Goulburn solar farm to power the city’s disadvantaged

Hannah Sparks 10 November 2020
Community Energy 4 Goulburn committee members on the Goulburn Solar Farm site.

From left: Community Energy 4 Goulburn committee members Ed Suttle, Alex Ferrara, Peter Fraser and Louise Bennetts on the Bridge Street site of Goulburn Solar Farm. Photo: Supplied.

Goulburn residents are a step closer to their dream of building a community-owned solar farm that will help the city’s disadvantaged people, and there are plans to invest in a second solar project on the city’s outskirts.

Community Energy 4 Goulburn (CE4G) has raised $1.55 million of its $1.9 million target from the community to build a 1.8 megawatt solar farm near the city centre by July 2021.


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The NSW Government has contributed an additional $2.1 million from its Regional Community Energy Fund to bring the project closer to its total cost of $4.2 million.

The $200,000 shortfall will be made up in voluntary hours by CE4G members.

Goulburn Solar Farm will comprise about 4000 north-facing panels spread across 2.2 hectares on a vacant block of industrial land on Bridge Street.

Aerial overlay image of Goulburn Solar Farm site.

Goulburn Solar Farm will comprise about 4000 panels on Bridge Street off Sydney Road. Photo: Supplied.

Residents from Goulburn, as well as the neighbouring town of Crookwell and its surrounds can become shareholders of the project by investing a minimum of $400 – the price of one connected panel – up to a maximum of $400,000, 20 per cent of the issued capital.

Most people have invested the minimum $400, however one person has invested $400,000, according to CE4G vice-president Ed Suttle.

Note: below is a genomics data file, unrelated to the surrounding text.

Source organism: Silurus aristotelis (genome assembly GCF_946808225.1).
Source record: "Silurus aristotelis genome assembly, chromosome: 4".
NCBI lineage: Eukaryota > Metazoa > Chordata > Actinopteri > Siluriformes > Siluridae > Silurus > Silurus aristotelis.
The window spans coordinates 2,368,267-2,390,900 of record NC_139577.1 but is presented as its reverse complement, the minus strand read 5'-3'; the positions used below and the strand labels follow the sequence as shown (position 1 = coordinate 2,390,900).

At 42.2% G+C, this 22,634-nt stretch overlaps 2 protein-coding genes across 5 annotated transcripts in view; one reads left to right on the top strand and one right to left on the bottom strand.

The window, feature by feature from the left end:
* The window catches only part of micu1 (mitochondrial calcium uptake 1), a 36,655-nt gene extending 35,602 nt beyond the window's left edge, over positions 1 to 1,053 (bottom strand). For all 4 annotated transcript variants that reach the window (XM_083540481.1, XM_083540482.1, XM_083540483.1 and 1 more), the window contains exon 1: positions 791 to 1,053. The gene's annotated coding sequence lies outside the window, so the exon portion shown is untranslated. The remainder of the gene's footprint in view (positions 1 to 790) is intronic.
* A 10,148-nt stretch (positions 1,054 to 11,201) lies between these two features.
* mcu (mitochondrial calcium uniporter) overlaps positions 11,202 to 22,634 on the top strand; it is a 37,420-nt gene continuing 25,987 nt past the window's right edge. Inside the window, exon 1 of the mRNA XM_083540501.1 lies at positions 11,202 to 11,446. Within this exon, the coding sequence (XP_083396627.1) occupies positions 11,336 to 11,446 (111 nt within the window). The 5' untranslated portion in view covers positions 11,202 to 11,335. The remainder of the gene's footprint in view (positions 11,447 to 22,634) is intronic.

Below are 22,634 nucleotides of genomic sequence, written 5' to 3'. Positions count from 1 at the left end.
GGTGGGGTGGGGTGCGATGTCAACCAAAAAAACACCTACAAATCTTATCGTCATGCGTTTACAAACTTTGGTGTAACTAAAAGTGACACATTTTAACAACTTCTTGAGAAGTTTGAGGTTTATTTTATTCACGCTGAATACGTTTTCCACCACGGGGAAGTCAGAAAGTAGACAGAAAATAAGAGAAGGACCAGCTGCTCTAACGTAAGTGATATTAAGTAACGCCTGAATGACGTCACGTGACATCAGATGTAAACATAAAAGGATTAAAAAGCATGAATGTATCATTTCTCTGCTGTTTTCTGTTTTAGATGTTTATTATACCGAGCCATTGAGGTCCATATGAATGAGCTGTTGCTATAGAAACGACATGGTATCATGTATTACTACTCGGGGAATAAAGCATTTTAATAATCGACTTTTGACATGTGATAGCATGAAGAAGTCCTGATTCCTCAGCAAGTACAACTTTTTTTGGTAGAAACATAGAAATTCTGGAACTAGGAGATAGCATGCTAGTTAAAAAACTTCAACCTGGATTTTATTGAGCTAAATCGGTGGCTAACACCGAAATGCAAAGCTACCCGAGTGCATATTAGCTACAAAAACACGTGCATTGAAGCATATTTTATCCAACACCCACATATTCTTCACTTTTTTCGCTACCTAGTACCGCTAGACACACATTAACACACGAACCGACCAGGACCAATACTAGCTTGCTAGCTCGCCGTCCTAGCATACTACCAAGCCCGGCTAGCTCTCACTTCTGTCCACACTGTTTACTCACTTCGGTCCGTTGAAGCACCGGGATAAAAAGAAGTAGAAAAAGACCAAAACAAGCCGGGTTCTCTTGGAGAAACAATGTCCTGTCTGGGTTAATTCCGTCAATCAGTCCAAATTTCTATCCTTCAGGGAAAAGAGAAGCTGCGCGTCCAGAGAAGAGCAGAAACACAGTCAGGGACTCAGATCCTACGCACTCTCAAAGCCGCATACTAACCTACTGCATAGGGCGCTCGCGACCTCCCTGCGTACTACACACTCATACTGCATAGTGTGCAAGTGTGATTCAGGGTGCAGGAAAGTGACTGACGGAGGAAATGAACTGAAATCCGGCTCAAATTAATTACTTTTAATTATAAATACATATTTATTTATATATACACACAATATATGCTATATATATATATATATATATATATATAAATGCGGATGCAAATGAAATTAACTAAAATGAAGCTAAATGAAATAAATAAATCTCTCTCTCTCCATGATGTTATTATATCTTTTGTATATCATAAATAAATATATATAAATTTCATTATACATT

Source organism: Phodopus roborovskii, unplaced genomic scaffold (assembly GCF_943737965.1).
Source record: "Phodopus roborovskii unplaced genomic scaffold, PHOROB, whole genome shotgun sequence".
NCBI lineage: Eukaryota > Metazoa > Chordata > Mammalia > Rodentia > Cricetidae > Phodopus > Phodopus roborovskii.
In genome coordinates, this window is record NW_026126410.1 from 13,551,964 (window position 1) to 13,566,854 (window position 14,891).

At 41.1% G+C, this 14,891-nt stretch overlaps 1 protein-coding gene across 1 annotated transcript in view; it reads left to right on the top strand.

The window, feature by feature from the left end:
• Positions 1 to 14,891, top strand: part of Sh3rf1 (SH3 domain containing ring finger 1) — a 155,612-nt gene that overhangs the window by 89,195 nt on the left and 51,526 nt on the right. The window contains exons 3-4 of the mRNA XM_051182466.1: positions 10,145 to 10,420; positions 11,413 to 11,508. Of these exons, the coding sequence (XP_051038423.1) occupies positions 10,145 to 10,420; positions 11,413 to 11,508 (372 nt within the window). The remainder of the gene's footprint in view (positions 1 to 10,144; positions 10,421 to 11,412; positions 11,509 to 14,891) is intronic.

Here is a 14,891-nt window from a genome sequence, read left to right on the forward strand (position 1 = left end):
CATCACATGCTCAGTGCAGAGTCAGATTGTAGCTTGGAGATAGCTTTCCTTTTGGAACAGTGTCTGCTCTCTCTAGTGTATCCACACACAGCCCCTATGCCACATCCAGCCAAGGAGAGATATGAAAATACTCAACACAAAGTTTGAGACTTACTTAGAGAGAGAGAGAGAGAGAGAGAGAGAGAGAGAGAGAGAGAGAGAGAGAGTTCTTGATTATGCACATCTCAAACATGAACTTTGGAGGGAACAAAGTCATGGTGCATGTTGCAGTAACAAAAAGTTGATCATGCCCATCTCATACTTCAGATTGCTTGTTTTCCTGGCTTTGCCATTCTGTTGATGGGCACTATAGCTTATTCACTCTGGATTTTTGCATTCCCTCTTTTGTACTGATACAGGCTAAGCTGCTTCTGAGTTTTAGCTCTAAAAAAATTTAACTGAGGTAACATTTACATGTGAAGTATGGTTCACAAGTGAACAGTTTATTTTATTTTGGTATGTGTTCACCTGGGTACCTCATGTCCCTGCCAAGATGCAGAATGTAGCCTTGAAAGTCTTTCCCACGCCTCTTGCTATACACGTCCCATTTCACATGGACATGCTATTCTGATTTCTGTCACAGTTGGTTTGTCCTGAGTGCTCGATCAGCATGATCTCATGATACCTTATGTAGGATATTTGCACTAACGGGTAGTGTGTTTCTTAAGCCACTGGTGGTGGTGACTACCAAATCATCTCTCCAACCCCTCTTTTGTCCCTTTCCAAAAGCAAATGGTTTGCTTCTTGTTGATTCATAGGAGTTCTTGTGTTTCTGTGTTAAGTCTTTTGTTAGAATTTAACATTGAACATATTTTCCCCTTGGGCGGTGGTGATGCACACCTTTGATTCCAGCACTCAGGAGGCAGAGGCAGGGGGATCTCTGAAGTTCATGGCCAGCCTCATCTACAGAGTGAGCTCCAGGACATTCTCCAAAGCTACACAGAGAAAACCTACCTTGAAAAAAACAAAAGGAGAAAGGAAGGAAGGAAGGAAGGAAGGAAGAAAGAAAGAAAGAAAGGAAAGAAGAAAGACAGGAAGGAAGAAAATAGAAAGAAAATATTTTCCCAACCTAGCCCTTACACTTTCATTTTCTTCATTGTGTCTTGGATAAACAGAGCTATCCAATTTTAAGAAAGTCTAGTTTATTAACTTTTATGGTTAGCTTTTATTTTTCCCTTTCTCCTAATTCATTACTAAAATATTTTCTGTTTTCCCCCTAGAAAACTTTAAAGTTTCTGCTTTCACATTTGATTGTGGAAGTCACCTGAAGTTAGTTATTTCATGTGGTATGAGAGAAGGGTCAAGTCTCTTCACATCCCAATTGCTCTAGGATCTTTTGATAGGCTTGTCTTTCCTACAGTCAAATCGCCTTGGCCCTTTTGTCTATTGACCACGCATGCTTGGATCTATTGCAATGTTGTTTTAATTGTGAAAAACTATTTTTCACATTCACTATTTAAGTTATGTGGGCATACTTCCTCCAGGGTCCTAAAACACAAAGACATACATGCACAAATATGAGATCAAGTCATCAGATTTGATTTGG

Electricity from the solar farm will be sold back to the grid, with profits split three ways: into dividends, a sinking fund for panel repairs and maintenance, and a fund to pay for electricity bills for Goulburn’s disadvantaged people.

Up to 20 per cent of the project’s profit can be donated to the disadvantaged people fund, which will be managed by the Anglicare charity.


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Mr Suttle said he and the members of Goulburn Group, which established CE4G to administer the solar farm project, are not only passionate about renewable energy, but also helping people who struggle to afford electricity to stay warm in winter and cool in summer.

Toni Reay, manager of housing and social services at Anglicare NSW South, said there are families in Goulburn that have to choose between electricity, food or keeping a roof over their head.

“This is an incredibly stressful situation for people to find themselves in, whether it is single individuals or families struggling with the rising costs of living, or older people relying on government support and trying to make ends meet,” she said.

The solar farm will maximise profits by storing electricity in a 400-kilowatt onsite battery while electricity prices are lowest, during the day, and sell electricity back to the grid when electricity prices are highest, during the evening.

Mr Suttle said Goulburn Solar Farm will be Australia’s first community-owned solar farm with battery storage.

The project has further reduced its operating costs by negotiating a 25-year commercial lease with Andy Divall, who owns the land on Bridge Street and is a member of CE4G.

Goulburn Mulwaree Council has approved the development and residents can expect to see machinery onsite from March 2021.

CE4G has appointed Como Energy to construct the solar farm and intends to use local accommodation and as much local labour as possible during construction, including electrical, fencing, civil works and equipment hire.

The solar panels and battery will be sourced from outside Goulburn as there aren’t any businesses that make those locally, said Mr Suttle.

CE4G is also working on a solar garden that will be located within seven to eight kilometres of Goulburn and have a higher output of around 1.5MW. Goulburn residents who can’t install solar panels on their roof – either because they don’t receive enough sunlight or can’t afford them – will be able to connect to panels in the garden.

Original Article published by Hannah Sparks on About Regional.


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